Elon Musk’s brand suffers after the Twitter chaos, says venture capitalist Danny Moses:- Former hedge fund manager warns Twitter CEO – who also runs Tesla and SpaceX – could be around in 2023
Elon Musk’s chaotic management of social media platform Twitter is hurting his brand, and investors should stay away from shares of his electric vehicle maker Tesla, former hedge fund manager Danny Moses of The Big Short fame said this week.
Moses’ comments came in an interview with CNBC late Thursday, the day Twitter at least temporarily suspended several prominent reporters who had reported on Musk and the operations of the platform, which he founded in October for $ Bought for 44 billion.
Musk sought to justify the late action by saying that Twitter was forbidden from sharing details on his real-time location, and he accused the reporters who published his whereabouts of “killing coordinates”. . was shared.
But the suspension of the accounts sparked outrage on both sides of the Atlantic, with critics insisting Musk was curbing press freedom despite presenting himself as an advocate of free speech.
Moses said Thursday that he had bet against the performance of Tesla’s stock, adding that its value lies in Musk’s personal brand, which has been “hit a little bit.”
“It’s still a $500 billion company, and I don’t think the fundamentals justify that valuation,” said the founder of investment fund Moses Ventures. “He’s running three … pretty big companies at this point, so clearly there’s a lot he has to deal with.
“We’re getting frustrated here because their attention span is being compromised,” Moses warned, adding that Tesla could be around 2023, when some predict a possible national recession, among other economic pressures.
Tesla stock was down 60% in January after anemic earnings and populist disapproval of Musk, who fired thousands of Twitter employees after taking over the platform and then losing their jobs for working “long hours.” Told to be ready. high intensity”.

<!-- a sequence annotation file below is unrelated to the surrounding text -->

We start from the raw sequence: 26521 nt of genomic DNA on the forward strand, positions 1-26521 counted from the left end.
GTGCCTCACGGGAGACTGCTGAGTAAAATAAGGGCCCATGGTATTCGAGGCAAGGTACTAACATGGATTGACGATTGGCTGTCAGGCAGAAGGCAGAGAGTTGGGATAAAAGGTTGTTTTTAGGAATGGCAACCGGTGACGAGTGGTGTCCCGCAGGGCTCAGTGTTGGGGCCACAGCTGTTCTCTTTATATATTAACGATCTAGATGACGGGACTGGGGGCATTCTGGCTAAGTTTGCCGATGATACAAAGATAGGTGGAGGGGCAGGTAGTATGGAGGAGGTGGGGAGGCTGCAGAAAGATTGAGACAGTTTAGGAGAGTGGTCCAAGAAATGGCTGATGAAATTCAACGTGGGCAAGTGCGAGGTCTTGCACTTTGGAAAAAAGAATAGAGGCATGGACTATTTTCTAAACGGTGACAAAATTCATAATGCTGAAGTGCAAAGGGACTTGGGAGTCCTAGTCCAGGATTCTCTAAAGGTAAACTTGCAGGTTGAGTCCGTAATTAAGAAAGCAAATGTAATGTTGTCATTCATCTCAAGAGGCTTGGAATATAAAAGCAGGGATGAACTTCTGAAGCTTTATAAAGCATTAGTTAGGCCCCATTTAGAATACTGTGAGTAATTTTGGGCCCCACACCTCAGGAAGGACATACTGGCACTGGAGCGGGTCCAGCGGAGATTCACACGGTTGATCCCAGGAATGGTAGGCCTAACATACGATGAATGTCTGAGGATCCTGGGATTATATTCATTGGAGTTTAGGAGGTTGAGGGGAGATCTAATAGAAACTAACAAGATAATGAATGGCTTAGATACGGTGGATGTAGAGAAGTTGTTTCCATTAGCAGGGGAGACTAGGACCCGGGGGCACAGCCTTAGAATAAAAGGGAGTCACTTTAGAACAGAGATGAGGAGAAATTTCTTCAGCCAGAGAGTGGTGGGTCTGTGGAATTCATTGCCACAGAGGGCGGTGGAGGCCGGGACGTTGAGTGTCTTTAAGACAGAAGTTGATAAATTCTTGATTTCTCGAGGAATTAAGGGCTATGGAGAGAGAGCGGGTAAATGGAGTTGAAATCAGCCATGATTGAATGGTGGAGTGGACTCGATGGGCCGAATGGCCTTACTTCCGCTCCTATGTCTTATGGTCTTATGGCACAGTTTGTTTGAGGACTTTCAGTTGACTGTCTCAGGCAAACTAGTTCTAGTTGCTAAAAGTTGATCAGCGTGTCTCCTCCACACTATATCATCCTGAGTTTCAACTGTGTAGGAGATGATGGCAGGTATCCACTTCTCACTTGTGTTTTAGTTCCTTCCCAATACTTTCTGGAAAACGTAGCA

Musk – who also runs SpaceX – has also worried investors by recently selling $3.6bn worth of Tesla shares.
The divestment comes as he lost the title of world’s richest man to Louis Vuitton and France’s Dom Pérignon magnate Bernard Arnault, with the sale of Musk’s stock in his electric carmaker to more than $20bn.
This prompted Tesla’s third-largest shareholder, Indonesian billionaire Koguan Leo, to ask Musk to step down as the chief executive officer of the carmaker, according to Observer.com.
The contempt many hold in public for Musk became apparent last week when a crowd in San Francisco booed him lustily after he was introduced on stage at a show hosted by comedian Dave Chappelle.
Moses is perhaps best known as the former lead trader at Frontpoint Partners, run by Steve Eisman, who was portrayed by actor Steve Carell in the film The Big Short.
Both the film and the book of the same name by Michael Lewis took a liking to some investors. Moses foresaw the crash of the housing bubble in the mid-2000s and took advantage of it.
In addition to setting up his own investment fund, Moses has also been an advisor to Merida Capital Partners, a cannabis investment group in New York.
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